Acknowledging My Privilege

Acknowledging My Privilege

How a recent conference on White Privilege changed my worldview.
A white woman holds a sign that says, "I acknowledge my white privilege" during a protest.
Adam Fagen, Flickr (CC BY-NC-SA 2.0)

I was invited to the May 9–12 White Privilege Conference at Ryerson University, Toronto, by Springwater Hester-Meawassige, Youth Leadership Coordinator for the Aboriginal Ministry Circle of the United Church. She invited me because of my participation in other United Church youth events, including Wampum Camp, and my experience attending the Truth and Reconciliation Closing Ceremonies and March in Ottawa as a witness.

This conference was an eye-opening event. Throughout the four days, I met many new people and had the opportunity to hear many passionate speakers. I can say without a doubt that listening to these speakers changed my worldview. As a White, female, middle-class, cisgender, United Church young adult, many of the struggles that the speakers faced are foreign to me; I do not face them in my everyday life.

Desmond Cole, journalist and activist, spoke about the fact that Blackness is at the bottom of the social structure and that Black people are the scapegoats of the hierarchy of society. He talked about how newsrooms share an assumption of White supremacy, and he shared many convincing stories of times that news outlets have demonstrated their racism. He also talked about the fact that the news hides the faces of White people that commit an act of White supremacy, while Black people do not get this treatment. This presentation changed the way that I look at how news is reported. I now think more critically about choices that are made.

Shirley Cheechoo, filmmaker and chancellor at Brock University, discussed her experiences with residential schools and how these experiences led to her drinking and a drug problem. She realized she had to change her life before it got worse. She told our group that she felt like residential school survivors are misrepresented. “We should be called residential school warriors, not survivors,” she explained. The word survivors has less of a meaning, in her opinion. She was an amazing speaker.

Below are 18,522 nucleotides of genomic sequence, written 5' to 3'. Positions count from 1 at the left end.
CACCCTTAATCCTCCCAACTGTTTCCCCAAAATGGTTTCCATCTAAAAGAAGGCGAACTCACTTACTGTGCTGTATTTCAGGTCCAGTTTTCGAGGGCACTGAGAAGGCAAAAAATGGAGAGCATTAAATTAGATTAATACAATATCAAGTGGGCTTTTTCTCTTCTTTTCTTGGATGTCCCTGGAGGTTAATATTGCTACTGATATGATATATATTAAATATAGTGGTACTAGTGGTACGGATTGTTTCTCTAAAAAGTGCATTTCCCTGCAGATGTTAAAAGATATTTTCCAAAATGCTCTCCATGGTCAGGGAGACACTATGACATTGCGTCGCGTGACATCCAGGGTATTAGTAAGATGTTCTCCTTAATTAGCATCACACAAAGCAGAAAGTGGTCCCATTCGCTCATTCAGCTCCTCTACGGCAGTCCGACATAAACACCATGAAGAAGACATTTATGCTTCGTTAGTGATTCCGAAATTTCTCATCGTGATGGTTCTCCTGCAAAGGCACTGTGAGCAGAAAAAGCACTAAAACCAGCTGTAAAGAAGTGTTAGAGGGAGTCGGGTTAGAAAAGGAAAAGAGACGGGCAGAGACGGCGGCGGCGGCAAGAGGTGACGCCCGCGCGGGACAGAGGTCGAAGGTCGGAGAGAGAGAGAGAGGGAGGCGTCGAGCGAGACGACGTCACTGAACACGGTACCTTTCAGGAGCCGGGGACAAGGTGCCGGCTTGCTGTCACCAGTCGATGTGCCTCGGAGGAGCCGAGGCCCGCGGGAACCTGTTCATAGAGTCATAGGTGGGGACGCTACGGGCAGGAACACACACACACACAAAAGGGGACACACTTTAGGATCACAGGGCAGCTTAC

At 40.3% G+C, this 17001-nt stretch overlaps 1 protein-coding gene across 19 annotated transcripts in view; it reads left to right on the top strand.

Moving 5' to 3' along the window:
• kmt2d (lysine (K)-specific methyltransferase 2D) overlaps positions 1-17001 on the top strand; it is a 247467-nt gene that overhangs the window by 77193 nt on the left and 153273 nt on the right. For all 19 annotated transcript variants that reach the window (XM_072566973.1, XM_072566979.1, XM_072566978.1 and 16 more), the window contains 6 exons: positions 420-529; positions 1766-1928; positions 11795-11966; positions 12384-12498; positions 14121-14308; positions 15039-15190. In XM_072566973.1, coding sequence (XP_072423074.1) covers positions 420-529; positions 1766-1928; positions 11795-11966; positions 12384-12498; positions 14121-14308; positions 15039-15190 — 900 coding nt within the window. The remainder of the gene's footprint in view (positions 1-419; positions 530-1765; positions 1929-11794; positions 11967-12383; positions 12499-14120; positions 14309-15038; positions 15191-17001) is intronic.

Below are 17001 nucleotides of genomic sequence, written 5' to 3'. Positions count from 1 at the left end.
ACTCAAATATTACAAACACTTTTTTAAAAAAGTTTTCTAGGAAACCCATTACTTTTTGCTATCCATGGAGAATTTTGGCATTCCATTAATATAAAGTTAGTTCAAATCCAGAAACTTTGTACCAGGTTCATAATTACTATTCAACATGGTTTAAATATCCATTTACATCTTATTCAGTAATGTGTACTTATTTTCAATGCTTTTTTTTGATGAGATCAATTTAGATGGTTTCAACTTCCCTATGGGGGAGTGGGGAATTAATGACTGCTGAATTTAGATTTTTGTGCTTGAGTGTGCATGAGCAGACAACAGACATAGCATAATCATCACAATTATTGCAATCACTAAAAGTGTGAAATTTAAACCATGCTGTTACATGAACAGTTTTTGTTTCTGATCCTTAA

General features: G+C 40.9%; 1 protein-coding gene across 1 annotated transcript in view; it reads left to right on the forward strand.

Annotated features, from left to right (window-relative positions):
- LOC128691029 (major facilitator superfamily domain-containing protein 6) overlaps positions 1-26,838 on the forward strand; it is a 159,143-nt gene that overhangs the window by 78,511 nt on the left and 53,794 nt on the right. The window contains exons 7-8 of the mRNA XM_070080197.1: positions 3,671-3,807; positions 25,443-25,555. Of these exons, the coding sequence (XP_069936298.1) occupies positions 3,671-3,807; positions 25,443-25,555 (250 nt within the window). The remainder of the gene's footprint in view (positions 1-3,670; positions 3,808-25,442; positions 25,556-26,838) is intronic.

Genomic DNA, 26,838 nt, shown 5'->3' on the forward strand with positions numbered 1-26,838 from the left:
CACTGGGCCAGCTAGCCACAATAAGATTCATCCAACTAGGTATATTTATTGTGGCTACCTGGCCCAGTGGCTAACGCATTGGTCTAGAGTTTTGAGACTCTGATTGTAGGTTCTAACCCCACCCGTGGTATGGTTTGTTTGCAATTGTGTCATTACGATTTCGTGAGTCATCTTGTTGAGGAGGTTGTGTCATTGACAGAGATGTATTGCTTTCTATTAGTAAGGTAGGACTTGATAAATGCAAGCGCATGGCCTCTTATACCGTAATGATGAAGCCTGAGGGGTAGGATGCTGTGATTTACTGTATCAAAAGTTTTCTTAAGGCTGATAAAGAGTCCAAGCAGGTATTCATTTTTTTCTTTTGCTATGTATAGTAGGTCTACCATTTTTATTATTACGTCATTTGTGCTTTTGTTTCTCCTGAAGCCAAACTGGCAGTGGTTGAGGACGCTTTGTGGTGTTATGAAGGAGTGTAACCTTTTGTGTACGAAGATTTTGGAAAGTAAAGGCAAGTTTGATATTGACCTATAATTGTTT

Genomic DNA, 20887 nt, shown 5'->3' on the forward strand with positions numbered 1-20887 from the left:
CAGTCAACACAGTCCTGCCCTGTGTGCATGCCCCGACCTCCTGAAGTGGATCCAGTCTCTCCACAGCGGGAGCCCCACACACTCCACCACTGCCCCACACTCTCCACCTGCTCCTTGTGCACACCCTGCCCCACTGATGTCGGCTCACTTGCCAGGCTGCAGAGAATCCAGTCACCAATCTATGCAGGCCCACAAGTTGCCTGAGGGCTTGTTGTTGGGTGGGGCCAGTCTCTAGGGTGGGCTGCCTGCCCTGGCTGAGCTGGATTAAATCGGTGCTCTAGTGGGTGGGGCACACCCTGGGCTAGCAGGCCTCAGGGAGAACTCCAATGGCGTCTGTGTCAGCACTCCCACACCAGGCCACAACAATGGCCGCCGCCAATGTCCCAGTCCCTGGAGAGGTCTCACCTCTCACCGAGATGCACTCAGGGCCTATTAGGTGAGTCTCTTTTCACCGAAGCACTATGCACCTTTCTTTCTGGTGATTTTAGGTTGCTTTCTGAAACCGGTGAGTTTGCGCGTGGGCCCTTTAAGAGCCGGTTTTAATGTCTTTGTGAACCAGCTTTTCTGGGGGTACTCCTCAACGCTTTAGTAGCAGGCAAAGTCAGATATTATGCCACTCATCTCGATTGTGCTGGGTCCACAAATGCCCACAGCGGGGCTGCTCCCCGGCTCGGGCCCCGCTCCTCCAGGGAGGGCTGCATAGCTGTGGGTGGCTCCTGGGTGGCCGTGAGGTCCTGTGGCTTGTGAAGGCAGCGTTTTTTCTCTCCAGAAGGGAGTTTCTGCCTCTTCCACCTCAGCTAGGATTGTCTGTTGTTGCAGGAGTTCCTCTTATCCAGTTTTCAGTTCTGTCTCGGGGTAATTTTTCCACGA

We had the opportunity to see many more inspirational speakers, poets, dancers, and musicians. It was very moving.

On the last day of the conference, a group of White supremacists protested in front of our building. The conference happened soon after a man killed 10 people with his van in Toronto. In the crowd of protesters, I saw swastikas and Confederate flags. I felt nervous and I noticed the fear in others’ faces too. However, I knew that I could easily tuck my nametag in my sweater and pass the protesters unnoticed. Others attending the conference didn’t have this luxury. For example, an older couple with their daughter needed the protection of campus security in order to leave the building just because of their Brown skin. My White privilege kept me from needing that same protection.

I am so grateful to have the opportunity to attend this conference. I feel it changed my outlook on the amount of privilege I really have. And I learned that it is essential that people with privilege acknowledge their position and work to make society more just.

—Jade Eckert is an active member of Silver Spire United Church in St. Catharines Ontario. Through participation in Wampum, Rendezvous, the Niagara Youth Festival, and the TRC Closing Ceremony, she has grown in her commitment to reconciliation and healing.

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The views contained within these blogs are personal and do not necessarily reflect those of The United Church of Canada.